I live in a city that thrives on tourism and I, being the nice girl I am, feel it’s my duty to act as ambassador. I often stop to assist tourists who seem lost, but it’s those with cameras who really draw me.
There are those who visit Victoria, British Columbia, who squish their faces together with one outstretched arm holding the camera, only to get a distorted picture of themselves with half the Empress Hotel in the background. Then there are those who opt to use the camera timer and quickly stumble to their pre-set position in the group. The result is a photo with smiles forced from waiting too long for the timer to go off – and it’s lucky the photographer didn’t trip on his/her way to the group.
But heck, at least they have a photo of themselves - so that’s something.
But for those who are fumbling to get the greatest, memorable photo of all time, I can’t just walk by and NOT help them in some way.
So on behalf of Tourism British Columbia, I offer to take their picture for them. (Disclaimer: no one asks me to do this, I don’t get paid by the tourism folks – I’m just being nice.)
I have done this for a while now, meeting folks from all parts of the world, and am often met with varying degrees of acceptance; the resulting experiences, memorable.
One nice couple, surprised by the outpouring of Canadian generosity (I think they were from some far-off continent), declined politely at first, as if they were putting ME out. Um, I offered. Noting their hesitancy as they weighed the situation, it was clear they wanted to take me up on the offer. I urged the issue: “Are you sure? I don’t mind?” So, man, wife, and toddler grinned widely as I snapped a photo of them on the front lawn of the Empress Hotel. They were most, most appreciative, and somewhere in the world (in some far-off continent), is their touristy family photo - without my name credit.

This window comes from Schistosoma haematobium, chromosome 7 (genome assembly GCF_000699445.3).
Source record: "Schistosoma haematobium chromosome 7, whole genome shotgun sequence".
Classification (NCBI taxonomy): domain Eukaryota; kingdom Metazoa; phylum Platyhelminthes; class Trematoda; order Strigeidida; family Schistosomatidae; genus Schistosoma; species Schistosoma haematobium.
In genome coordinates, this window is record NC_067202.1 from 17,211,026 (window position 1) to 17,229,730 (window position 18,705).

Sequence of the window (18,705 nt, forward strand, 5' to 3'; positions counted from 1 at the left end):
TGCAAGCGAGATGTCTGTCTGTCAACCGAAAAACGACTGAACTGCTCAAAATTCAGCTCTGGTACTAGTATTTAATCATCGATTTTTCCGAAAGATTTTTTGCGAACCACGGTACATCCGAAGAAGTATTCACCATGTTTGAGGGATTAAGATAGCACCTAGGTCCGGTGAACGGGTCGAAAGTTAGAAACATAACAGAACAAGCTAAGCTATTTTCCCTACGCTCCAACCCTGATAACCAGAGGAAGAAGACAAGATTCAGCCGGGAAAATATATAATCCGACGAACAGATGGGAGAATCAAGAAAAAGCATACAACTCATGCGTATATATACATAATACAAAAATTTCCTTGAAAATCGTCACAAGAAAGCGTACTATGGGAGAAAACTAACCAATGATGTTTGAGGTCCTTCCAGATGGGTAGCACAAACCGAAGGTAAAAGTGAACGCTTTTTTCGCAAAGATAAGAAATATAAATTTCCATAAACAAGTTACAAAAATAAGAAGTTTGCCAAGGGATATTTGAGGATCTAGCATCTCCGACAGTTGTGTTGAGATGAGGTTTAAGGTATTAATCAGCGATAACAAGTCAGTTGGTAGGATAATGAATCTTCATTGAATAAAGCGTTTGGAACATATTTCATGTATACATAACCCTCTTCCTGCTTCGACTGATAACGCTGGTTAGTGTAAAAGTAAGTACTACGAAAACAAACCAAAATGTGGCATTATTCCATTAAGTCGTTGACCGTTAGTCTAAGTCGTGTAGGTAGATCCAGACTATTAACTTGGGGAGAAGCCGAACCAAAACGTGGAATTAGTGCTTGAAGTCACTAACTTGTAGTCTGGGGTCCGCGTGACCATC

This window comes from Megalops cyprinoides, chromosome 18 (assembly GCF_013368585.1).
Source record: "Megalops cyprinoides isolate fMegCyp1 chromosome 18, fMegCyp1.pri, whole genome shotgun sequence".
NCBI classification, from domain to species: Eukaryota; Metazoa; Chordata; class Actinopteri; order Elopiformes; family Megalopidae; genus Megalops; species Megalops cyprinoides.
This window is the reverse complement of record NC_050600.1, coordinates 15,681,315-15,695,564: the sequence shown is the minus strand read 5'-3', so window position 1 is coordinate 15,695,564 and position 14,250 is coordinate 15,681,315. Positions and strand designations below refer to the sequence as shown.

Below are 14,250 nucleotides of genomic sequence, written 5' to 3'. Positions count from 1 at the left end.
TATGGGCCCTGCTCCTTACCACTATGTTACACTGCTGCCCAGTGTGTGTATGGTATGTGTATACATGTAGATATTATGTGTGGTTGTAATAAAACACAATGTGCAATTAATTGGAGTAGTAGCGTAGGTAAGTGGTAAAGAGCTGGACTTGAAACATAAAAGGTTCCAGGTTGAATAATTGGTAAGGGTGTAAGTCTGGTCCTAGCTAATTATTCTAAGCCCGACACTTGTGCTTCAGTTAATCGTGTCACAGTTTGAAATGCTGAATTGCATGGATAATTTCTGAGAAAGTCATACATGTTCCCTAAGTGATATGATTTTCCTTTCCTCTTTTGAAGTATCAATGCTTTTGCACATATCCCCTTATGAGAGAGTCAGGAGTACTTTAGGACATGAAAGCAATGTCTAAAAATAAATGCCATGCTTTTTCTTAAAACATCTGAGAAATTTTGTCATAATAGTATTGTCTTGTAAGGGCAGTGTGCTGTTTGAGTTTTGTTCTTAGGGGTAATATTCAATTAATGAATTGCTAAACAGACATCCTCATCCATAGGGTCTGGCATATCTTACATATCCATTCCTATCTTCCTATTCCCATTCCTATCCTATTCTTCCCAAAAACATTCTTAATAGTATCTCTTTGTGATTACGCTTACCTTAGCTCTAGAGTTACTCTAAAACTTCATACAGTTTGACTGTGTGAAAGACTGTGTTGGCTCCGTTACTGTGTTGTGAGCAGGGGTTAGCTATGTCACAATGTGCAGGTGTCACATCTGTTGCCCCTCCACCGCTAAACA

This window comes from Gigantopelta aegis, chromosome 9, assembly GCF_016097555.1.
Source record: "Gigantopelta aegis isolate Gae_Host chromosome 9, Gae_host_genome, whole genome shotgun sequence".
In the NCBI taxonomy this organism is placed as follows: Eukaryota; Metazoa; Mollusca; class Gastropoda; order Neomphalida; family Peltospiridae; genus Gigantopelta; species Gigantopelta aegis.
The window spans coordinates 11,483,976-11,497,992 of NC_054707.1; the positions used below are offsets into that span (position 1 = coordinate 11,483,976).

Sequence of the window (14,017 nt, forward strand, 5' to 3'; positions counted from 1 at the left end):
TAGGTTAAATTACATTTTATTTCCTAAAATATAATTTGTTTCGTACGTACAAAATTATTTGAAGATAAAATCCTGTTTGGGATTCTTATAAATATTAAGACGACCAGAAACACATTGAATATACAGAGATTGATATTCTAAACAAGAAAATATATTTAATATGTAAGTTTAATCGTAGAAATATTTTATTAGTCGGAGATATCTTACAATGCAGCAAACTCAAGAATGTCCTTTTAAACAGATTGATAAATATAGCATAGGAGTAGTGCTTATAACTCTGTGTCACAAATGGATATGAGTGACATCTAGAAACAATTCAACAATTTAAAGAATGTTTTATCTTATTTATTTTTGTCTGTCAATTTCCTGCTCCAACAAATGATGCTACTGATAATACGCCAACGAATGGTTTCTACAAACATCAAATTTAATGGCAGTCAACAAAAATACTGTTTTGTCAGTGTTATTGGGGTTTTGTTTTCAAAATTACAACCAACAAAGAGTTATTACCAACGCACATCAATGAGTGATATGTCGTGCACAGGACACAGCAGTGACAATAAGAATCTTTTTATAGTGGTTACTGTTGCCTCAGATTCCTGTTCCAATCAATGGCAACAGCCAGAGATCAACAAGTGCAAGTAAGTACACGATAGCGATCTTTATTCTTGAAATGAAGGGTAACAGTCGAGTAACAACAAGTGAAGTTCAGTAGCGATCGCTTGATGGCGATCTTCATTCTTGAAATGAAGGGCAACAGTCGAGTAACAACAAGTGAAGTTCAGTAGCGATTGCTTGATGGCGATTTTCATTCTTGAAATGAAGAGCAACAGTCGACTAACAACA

Some folks wholeheartedly take me up on my offer, profusely thanking me for this divine opportunity. It’s always the man missing from the photo. The joy he exudes at the concept that he finally gets to be in a photo has him skipping over to stand beside his wife. His sandals, black socks, Hawaiian shirt (?), windblown comb-over, and sunglasses are forever photographically preserved.
I often have folks ask me to take their picture on the ferry between Vancouver and Victoria. I must exude welcoming Canadian pheromones, or something. I got to chatting with one couple after taking their picture, and their down-unda accents gave them away. As newlyweds, they were exploring Caaanada and all its’ glory, so I was happy to be part of their honeymoon - sort of. And nothing says Canada like a ferry smelling of White Spot burgers dripping with Triple O sauce - my personal fave. But heck, it’s all in the name of tourism and ambassadorship.
I should work for the U.N.
Sometimes, however, I am met with scepticism when making this generous offer. They hug their cameras and bags closer to them, frantically looking for someone resembling police. I suspect they fear I will either take their camera and run, or mug them for their Rogers' Chocolates bag (very tempting). Well if you saw me - knew me - you would know I am not the mugging type. Not that there is a ‘type’ for that sort of thing, but…
And then, sadly, there are those who, after a brief, calculating assessment of my person, brush me off as quickly as they can. Avoiding as much conversation as possible, they turn and head in the opposite direction from where they were going, making me want to yell: “But Emily Carr’s house is that way!” I have come to the conclusion they are not so much afraid of being left camera-less, but are fearful I will demand a tip for their photograph - or for saying ‘hi,’ being nice, or turning their map right-side up.
But this doesn't stop me from exuding Canadian hospitality. So I have learned to avoid a collision of countries and approach my global interactions accordingly. I don’t want to ruin my country's good name.